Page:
arrow_24arrow_32arrow_small_24check_20check_20check_32close_20close_24close_32delete_32download_32file_32filter_24googpowered byhome_32logo_arclogo_arc-white_68logo_arc_37logo_arc_48logo_arc_68logo_lockuplogo_penslogo_typelogo_type_120logo_type_96mail_24menu_24menu_32print_32profiile_32search_24search_32share_32slides_32window_24window_32

Artists take risks for all of us. Explore a global network that’s ready to help.

Connect with us

Connect with us

Please fill out the form to get in touch with us. Submissions are encrypted and ARC understands that your communications are confidential. ARC does not provide direct services, but we will do our best to refer you to organizations that do. You can also find help by exploring our network of resources.

Your message is end-to-end encrypted and will be marked as urgent. You have the option to write this message in Arabic, English, French, Mandarin, Russian or Spanish. Expect a reply within 72 hours.

Connect with us


Ai Weiwei


Status: Under surveillance, experiencing continued harassment

Photo © Gao Yuan via Canadian Art

Ai Weiwei is a child of dissidence. Born into a family of activists, Ai Weiwei spent his youth first in a labour camp in Beidahuang, Heilongjiang then in exile in Shihezi, Xinjiang. It’s no surprise then that his work is so deeply political and critical of the Chinese state. Whether it’s covering the floor of the Tate Modern with 150 tons of porcelain sunflower seeds or photographing himself flipping-off Mao’s mural on the walls of the Forbidden City, Ai’s work has drawn intense criticism from China’s communist party.

Following the 2008 Sichuan earthquake, Ai Weiwei launched a “citizens investigation” with writer Tan Zuoren. They believed corrupt government officials constructed structurally unsound schoolhouses to cut building expenses and pocket the savings. When the earthquake hit, the schoolhouses collapsed under the strain, killing over 5,000 students. Together they collected and commemorated the names of the students lost in the quake.

The following year, Tan Zuoren was arrested and put on trial on charges of “subverting state power”. Ai Weiwei attempted to testify at his friend’s trial, but was beaten fiercely by state officials. After complaints of head pain, it was discovered that Ai had a cerebral hemorrhage and he was flown to Munich, Germany where he underwent an emergency procedure to remove the blood pooling around his brain. Ai believes the hemorrhage was caused by the beatings.

Over the following years, Ai’s tensions with the state only escalated. In 2010, after hearing his newly built studio in Shanghai would be demolished by the local government, Ai planned to throw a party on the site in protest. State police then put him under house arrest to prevent the event. Needless to say it was held despite his absence. The studio, however, was demolished the following year.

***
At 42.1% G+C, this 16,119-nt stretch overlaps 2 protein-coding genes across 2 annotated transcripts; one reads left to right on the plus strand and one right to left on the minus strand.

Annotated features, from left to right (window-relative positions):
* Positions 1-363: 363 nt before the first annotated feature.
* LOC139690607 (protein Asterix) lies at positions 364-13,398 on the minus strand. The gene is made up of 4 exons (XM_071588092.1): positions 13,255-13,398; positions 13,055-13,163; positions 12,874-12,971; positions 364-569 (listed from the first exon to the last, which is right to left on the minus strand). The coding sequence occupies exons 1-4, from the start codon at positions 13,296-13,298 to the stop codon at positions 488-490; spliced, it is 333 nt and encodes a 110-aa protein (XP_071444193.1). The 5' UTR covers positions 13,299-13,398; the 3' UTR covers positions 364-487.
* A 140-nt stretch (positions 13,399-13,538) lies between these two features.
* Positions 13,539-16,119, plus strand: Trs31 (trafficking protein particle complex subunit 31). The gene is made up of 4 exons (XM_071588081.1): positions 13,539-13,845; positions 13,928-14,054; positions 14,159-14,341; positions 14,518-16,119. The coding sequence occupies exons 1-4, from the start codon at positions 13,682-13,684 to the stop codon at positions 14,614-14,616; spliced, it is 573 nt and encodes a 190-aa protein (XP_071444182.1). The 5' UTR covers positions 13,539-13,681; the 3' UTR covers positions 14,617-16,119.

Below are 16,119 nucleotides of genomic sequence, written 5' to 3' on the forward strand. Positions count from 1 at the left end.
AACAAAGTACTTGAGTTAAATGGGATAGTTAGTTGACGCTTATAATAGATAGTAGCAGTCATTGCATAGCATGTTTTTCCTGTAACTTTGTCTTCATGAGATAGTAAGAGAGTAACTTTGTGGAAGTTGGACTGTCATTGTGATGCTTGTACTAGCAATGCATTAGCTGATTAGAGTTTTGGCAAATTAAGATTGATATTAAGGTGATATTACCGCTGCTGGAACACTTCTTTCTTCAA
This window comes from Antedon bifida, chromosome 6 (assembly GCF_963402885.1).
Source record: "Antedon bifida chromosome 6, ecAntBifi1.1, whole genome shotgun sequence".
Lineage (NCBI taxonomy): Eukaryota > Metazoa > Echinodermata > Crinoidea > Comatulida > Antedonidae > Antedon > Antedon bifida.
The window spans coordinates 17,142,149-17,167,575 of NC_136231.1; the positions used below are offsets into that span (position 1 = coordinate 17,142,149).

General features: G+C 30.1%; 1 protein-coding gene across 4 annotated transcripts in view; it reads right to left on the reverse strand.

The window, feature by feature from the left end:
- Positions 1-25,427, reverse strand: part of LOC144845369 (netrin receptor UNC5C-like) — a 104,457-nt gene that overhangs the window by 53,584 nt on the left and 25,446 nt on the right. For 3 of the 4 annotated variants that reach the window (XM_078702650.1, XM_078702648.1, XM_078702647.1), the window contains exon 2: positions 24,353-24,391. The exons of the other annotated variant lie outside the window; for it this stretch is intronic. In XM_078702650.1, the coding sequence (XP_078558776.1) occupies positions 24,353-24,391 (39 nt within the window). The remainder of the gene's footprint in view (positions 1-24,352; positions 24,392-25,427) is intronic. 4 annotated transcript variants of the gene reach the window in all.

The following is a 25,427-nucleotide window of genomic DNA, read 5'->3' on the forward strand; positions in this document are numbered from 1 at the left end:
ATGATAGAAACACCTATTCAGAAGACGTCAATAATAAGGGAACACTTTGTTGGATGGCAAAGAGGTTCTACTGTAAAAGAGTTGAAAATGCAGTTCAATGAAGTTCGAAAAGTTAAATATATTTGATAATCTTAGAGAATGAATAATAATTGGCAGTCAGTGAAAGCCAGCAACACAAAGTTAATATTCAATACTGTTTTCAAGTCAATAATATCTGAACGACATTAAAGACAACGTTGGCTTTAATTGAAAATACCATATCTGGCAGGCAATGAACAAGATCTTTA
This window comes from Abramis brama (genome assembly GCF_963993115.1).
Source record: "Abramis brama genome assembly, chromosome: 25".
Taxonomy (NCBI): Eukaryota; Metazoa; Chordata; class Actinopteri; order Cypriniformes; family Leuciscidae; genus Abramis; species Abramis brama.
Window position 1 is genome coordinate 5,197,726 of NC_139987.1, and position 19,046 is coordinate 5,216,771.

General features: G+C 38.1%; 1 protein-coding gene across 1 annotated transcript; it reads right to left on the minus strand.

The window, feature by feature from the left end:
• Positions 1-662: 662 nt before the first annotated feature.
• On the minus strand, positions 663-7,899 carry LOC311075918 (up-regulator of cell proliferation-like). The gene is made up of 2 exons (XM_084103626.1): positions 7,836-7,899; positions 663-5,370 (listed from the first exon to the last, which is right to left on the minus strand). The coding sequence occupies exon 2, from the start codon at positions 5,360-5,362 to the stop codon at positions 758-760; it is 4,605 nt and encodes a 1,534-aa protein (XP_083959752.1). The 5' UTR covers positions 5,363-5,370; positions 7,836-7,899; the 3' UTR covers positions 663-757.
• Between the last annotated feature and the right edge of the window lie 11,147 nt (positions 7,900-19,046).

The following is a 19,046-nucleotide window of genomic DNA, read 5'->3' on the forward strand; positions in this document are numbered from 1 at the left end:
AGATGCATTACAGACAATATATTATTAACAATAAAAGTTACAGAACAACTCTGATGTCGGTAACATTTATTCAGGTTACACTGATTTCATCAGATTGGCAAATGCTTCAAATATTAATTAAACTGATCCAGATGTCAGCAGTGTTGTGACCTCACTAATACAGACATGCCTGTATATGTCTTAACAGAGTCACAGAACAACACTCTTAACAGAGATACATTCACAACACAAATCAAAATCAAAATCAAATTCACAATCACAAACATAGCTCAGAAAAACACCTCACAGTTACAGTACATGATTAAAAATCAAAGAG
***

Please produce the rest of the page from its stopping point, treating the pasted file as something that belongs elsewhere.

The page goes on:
While Ai was released the next day, this did not mark the end of his confrontations with the government. In April 2011, he was arrested in Beijing’s Capital International Airport as he was boarding his flight to Hong Kong. Ai disappeared, his studio and home were searched, and his computer was confiscated.

“I was in jail 81 days, but after 20 days my brain became completely empty; you need information to stay alive. When there’s no information you’re already dead. It’s a very, very strong test — I think more severe than any physical punishment.”

Initially police reported that his arrest was due to his departure papers not being in proper order, but these charges were then changed to “tax evasion”. He was eventually released on bail after a period of 81 days, during which time he endured what his sister described as psychological torture. Under constant surveillance in a continually lit cell, two guards stood close to Ai at all times, watching him even as he slept.

Since his release Ai has been under government surveillance and was barred from leaving China until July 2015 when his passport was returned. In October 2015, Ai discovered listening devices in both his studio and his home. After this discovery, Ai determined that continuing his work in and criticism of China was too dangerous. His focus has since shifted to criticism of Europe and its handling of Syria’s refugee crisis. For Ai, it was a way of staying relevant without being arrested. Despite this shift, there is no doubt Ai’s zeal and commitment to human rights has not dampened. 

By Ben Ballard, April, 2017.  

  • “Law of the Journey” in Prague. Courtesy of Juxtapoz Magazine
  • “Law of the Journey” in Prague. Courtesy of Juxtapoz Magazine
  • Chinese New Year Spring Couplets/Door Guardians © Ai Weiwei
  • Colored Vases. Courtesy of Daniel Azoulay/Perez Art Museum Miami, via European Pressphoto Agency
  • Circle of Animals/Zodiac Heads: Gold (2010). Image courtesy of the Portland Art Museum
  • From #aiflowers (2008), in memory of children who died in the 2008 Sichuan earthquake.
  • The Wave (2005) © Ai Weiwei
  • Installation view of “Absent” (2011) at the Taipei Fine Art Museum
  • Beijing National Stadium. Photo CC BY-SA 2.0 via Flickr by chumsdock cheng

'Dumbass', the first track from Ai Weiwei's heavy metal album Divine Comedy.

  • Join ARC
  • Sign In